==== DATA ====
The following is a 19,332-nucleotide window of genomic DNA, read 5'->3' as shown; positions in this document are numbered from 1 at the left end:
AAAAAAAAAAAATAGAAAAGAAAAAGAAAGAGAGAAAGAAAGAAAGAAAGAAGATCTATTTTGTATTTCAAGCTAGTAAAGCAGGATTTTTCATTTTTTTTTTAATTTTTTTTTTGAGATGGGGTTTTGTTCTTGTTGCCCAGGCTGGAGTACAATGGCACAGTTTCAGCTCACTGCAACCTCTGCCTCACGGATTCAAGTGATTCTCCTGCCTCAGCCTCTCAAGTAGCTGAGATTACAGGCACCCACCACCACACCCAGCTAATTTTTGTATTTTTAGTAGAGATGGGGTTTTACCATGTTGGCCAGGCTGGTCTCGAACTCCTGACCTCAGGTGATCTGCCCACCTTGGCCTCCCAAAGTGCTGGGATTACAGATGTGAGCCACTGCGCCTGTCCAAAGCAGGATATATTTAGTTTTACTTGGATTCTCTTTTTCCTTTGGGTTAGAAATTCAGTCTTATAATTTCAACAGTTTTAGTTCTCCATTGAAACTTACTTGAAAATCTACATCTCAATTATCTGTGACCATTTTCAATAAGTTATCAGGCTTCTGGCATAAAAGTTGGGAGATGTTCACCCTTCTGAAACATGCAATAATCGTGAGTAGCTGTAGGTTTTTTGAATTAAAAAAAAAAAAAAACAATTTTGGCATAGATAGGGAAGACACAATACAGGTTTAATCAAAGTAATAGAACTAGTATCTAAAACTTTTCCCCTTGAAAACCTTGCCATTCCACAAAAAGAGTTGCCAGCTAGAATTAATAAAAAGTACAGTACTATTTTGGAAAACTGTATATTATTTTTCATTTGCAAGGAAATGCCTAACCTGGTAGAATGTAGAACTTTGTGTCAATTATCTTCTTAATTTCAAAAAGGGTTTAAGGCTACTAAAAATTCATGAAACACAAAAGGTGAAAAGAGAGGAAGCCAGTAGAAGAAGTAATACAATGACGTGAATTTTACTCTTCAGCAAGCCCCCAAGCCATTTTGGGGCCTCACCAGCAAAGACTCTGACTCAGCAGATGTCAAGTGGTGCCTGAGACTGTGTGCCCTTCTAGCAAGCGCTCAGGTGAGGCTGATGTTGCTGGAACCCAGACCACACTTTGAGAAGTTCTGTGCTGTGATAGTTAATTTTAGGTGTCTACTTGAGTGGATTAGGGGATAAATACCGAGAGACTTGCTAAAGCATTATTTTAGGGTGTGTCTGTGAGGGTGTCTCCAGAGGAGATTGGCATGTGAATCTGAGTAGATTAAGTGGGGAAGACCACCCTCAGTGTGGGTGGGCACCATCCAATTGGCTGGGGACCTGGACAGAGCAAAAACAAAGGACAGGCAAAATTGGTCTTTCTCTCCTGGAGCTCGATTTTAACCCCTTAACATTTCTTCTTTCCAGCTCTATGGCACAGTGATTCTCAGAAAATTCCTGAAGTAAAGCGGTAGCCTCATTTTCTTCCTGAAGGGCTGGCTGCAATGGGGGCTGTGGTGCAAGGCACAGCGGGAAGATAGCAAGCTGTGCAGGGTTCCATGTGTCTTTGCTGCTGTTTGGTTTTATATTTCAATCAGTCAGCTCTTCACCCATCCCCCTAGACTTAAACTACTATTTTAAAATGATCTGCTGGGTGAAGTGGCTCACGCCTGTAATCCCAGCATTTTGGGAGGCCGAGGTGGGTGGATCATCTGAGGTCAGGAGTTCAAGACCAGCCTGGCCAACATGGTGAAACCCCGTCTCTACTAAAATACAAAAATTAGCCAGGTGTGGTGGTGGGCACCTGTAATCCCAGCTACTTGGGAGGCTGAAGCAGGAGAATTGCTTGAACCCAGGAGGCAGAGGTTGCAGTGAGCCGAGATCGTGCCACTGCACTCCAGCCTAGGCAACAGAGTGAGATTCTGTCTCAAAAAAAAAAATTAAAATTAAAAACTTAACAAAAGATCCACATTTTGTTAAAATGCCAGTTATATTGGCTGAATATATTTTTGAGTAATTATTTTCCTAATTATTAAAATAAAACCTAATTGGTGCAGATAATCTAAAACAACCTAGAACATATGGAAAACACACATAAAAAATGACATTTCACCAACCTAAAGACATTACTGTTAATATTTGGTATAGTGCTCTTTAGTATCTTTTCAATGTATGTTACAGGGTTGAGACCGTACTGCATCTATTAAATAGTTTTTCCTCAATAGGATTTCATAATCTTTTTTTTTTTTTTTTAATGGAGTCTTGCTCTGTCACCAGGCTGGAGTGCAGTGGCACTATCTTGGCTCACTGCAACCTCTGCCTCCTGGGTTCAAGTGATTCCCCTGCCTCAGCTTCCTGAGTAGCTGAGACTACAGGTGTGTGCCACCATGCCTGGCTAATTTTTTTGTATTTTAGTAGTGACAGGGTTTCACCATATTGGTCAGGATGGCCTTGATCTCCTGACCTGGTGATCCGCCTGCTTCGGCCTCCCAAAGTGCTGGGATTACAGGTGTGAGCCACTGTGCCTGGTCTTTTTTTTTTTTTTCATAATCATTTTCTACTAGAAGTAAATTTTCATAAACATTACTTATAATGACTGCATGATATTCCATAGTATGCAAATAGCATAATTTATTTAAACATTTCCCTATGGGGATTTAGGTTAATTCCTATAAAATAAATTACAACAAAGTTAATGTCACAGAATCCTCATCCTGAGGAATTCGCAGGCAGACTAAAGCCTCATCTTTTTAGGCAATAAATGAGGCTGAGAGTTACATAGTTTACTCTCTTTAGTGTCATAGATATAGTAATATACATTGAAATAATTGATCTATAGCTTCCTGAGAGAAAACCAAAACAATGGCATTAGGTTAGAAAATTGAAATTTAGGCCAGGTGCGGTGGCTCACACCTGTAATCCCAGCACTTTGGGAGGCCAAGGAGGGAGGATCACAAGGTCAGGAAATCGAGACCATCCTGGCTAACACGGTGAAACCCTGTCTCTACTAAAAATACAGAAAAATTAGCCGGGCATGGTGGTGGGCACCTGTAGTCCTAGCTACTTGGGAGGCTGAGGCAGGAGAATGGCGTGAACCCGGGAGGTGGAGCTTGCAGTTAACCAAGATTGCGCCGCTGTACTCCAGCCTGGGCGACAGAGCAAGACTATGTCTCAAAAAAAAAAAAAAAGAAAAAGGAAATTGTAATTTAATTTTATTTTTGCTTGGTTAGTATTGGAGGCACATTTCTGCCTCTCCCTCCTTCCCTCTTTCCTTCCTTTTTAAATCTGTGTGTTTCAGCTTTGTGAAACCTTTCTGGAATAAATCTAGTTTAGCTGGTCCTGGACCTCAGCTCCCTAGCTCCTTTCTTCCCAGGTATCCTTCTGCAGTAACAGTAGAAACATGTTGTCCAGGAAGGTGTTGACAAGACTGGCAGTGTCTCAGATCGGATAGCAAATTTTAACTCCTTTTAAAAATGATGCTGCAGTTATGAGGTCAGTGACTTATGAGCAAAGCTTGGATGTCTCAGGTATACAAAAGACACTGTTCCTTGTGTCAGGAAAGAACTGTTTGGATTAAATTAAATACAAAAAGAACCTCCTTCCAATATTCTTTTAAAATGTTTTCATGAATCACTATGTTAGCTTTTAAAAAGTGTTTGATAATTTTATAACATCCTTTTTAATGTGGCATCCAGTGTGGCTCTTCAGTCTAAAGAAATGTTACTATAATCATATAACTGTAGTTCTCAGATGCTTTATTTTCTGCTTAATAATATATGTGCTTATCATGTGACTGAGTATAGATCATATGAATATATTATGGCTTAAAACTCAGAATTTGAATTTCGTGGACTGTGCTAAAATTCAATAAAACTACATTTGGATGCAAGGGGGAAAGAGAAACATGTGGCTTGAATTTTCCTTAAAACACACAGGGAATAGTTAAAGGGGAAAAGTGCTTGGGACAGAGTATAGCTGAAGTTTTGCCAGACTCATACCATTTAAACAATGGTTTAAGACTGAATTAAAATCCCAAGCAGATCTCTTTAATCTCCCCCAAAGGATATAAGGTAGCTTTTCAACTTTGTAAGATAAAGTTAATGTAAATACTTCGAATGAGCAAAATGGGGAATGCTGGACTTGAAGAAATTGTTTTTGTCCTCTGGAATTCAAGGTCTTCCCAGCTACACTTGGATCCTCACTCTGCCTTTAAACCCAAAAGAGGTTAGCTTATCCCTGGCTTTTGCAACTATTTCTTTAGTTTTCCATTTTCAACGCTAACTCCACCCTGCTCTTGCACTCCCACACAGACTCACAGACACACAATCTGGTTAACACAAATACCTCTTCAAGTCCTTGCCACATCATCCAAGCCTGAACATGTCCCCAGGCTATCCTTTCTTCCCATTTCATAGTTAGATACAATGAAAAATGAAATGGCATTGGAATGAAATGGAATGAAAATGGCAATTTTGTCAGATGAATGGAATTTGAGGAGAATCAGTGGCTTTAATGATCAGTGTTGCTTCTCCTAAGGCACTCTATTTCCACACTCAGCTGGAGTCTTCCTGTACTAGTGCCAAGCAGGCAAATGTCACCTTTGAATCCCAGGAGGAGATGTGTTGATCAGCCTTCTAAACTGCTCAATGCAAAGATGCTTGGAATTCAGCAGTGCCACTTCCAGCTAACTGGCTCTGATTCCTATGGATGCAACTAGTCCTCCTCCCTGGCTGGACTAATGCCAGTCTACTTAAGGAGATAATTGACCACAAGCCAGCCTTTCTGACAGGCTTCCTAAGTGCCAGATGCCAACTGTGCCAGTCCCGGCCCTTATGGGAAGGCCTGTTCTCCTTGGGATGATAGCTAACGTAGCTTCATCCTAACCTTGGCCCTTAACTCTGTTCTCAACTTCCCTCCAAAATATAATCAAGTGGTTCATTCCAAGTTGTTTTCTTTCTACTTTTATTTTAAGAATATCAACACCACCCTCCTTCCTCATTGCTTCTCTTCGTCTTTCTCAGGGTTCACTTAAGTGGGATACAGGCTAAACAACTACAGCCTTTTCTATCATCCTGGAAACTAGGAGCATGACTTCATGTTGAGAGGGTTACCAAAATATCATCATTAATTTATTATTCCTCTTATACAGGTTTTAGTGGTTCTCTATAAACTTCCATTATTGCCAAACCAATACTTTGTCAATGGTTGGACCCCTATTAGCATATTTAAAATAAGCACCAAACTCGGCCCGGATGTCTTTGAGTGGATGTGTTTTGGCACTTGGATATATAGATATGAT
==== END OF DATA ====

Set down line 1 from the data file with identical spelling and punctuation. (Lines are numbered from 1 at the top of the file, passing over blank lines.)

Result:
The following is a 19,332-nucleotide window of genomic DNA, read 5'->3' as shown; positions in this document are numbered from 1 at the left end: